“So, to me, that was a huge gift, for me to see people being real.”

Don Langlois was in Thompson, MB, when the pandemic was first officially declared, just three and a half months into the job as Vale’s area manager for workplace health and disability management.

Over the previous few weeks, he had participated in discussions about the mining company’s response to the pandemic in its operations around the world. And, following the March 11, 2020 declaration by the World Health Organization, that plan was being put into action.

Despite the uncertainty the declaration created, Langlois was struck by the robust response from Vale’s leadership.

“As many organizations did at the time, there had to be some really strong decisions and strong leadership right from the onset of the pandemic,” Langlois said. “There was nothing more important than people’s health and safety and wellbeing.”

People who could work from home were instructed to do so, and the company created firm protocols about who could be on site.

Travel, both international and domestic, has been tightly restricted, requiring approval from the highest levels of management, Langlois said, and the parameters of what’s considered ‘essential travel’ have shifted dramatically from just a year ago.

“It was leadership by example,” he said. “Our leaders have been, right from the onset, fully committed to this as well, and I think strong leadership is so important to these times.”

Equally important has been the need for clear, transparent communication, McKissick said.

With 1,500 employees at her Thunder Bay school board, it was critical that the leaders immediately set the tone for transmitting relevant information, she added.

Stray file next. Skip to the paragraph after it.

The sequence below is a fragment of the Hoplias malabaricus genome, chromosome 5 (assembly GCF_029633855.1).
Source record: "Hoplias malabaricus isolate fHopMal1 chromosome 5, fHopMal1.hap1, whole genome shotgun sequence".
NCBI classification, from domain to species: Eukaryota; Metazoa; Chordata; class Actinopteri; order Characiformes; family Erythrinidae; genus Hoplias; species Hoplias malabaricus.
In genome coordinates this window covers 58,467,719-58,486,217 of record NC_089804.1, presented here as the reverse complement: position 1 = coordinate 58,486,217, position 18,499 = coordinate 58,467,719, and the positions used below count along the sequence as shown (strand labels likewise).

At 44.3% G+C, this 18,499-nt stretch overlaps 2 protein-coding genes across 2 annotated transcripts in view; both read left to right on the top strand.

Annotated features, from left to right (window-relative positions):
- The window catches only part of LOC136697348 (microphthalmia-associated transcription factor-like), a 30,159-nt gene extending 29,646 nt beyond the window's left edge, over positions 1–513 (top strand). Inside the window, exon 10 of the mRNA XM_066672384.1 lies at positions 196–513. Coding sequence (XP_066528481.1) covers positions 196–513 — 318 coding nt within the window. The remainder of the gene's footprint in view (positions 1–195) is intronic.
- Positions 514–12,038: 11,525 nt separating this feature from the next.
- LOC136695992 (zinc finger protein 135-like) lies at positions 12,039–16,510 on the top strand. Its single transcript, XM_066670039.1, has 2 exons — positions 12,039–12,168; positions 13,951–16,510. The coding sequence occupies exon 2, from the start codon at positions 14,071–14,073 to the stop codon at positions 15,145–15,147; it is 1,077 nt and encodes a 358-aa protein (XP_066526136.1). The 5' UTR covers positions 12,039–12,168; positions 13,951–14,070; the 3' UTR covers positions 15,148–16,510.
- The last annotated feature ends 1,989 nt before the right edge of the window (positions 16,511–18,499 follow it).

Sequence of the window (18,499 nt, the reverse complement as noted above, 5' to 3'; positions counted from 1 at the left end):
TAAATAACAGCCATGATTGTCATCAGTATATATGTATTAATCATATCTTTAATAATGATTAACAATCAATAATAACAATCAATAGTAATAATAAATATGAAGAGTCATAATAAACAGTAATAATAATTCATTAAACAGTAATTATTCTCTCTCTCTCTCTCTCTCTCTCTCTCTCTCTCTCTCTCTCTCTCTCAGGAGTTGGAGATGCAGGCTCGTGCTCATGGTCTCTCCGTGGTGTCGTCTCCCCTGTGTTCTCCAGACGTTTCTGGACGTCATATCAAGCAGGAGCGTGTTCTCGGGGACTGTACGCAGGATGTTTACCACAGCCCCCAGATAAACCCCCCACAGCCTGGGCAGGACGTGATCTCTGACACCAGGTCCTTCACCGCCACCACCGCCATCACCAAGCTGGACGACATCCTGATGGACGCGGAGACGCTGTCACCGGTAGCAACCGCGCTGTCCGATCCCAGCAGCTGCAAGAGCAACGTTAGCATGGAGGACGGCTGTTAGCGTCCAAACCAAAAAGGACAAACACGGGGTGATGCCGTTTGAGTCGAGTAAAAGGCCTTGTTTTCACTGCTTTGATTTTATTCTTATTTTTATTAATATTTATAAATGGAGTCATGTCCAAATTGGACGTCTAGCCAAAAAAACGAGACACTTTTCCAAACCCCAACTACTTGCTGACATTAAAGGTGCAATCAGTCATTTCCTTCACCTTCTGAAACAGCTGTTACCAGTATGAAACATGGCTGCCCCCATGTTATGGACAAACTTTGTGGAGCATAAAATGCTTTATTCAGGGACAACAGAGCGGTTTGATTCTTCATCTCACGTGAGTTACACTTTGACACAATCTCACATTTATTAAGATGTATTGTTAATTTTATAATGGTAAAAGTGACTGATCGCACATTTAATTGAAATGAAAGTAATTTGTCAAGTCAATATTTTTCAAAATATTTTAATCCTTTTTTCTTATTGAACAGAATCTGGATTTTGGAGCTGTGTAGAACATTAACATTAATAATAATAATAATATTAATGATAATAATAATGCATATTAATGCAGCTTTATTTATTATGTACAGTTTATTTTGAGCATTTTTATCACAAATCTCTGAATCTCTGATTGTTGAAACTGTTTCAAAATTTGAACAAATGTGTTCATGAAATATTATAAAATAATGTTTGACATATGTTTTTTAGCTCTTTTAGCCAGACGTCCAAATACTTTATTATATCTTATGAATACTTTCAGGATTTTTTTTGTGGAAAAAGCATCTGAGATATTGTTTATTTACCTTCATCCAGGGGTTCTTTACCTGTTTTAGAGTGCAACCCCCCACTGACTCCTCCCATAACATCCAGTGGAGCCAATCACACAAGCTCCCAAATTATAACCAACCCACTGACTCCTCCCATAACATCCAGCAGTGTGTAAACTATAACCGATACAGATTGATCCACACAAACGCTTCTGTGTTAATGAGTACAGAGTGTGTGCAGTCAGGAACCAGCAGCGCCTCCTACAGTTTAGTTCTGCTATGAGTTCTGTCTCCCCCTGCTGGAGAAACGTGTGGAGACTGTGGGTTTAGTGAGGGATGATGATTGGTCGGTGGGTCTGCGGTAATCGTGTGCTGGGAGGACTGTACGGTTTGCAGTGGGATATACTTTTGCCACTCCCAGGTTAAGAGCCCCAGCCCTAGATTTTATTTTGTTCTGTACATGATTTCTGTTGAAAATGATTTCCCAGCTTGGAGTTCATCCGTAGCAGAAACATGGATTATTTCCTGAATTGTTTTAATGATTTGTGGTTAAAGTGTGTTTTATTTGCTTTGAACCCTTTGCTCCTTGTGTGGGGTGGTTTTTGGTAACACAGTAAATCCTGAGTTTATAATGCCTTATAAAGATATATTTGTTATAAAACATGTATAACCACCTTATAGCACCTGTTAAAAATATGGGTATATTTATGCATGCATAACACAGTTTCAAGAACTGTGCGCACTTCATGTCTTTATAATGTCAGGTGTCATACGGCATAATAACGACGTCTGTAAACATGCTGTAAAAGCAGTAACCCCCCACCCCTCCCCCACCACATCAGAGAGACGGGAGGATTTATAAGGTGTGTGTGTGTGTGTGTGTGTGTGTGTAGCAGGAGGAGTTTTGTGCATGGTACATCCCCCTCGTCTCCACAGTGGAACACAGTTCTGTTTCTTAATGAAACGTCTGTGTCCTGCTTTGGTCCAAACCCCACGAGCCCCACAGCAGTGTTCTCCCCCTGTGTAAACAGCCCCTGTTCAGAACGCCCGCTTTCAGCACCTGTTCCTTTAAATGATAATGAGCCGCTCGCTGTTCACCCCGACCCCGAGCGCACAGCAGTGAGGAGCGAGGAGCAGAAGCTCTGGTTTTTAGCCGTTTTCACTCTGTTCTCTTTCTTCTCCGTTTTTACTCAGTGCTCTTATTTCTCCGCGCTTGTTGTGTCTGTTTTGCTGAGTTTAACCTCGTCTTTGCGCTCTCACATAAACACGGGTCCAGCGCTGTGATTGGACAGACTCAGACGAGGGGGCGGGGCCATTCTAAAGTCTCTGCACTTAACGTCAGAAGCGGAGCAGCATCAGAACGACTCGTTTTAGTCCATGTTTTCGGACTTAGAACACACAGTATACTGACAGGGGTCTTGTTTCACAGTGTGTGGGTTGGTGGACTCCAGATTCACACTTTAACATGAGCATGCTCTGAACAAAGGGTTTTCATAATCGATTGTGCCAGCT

The board set up a communications notification email to share the latest notices from reliable sources, like the local health unit or Public Health Ontario, to quash misinformation and ensure employees were getting accurate updates.

“Transparency and communication have been key,” McKissick said. “If an organization has been able to adequately communicate, they’ve navigated quite well through this pandemic.”

All three panellists spoke to the importance of checking in on their colleagues’ mental health, as well as their own.

That might mean scheduling a video call to have an informal chat with a co-worker, taking frequent breaks away from phones and computer screens, or just recognizing personal limitations of time and circumstance.

Malette analogized that living during a pandemic is a lot like being in a boat: everyone is going through the pandemic together, but they’re all on different boats.

“I was grateful to have a bailing bucket in my boat full of holes; I was happy not to be on a cruise ship,” she said. “I think I finished in a well-dented, well-used canoe, sometimes having to paddle like heck to move that inch, and then other times having that wind at my back to push me along.”

A full recording of the webinar is available to view here.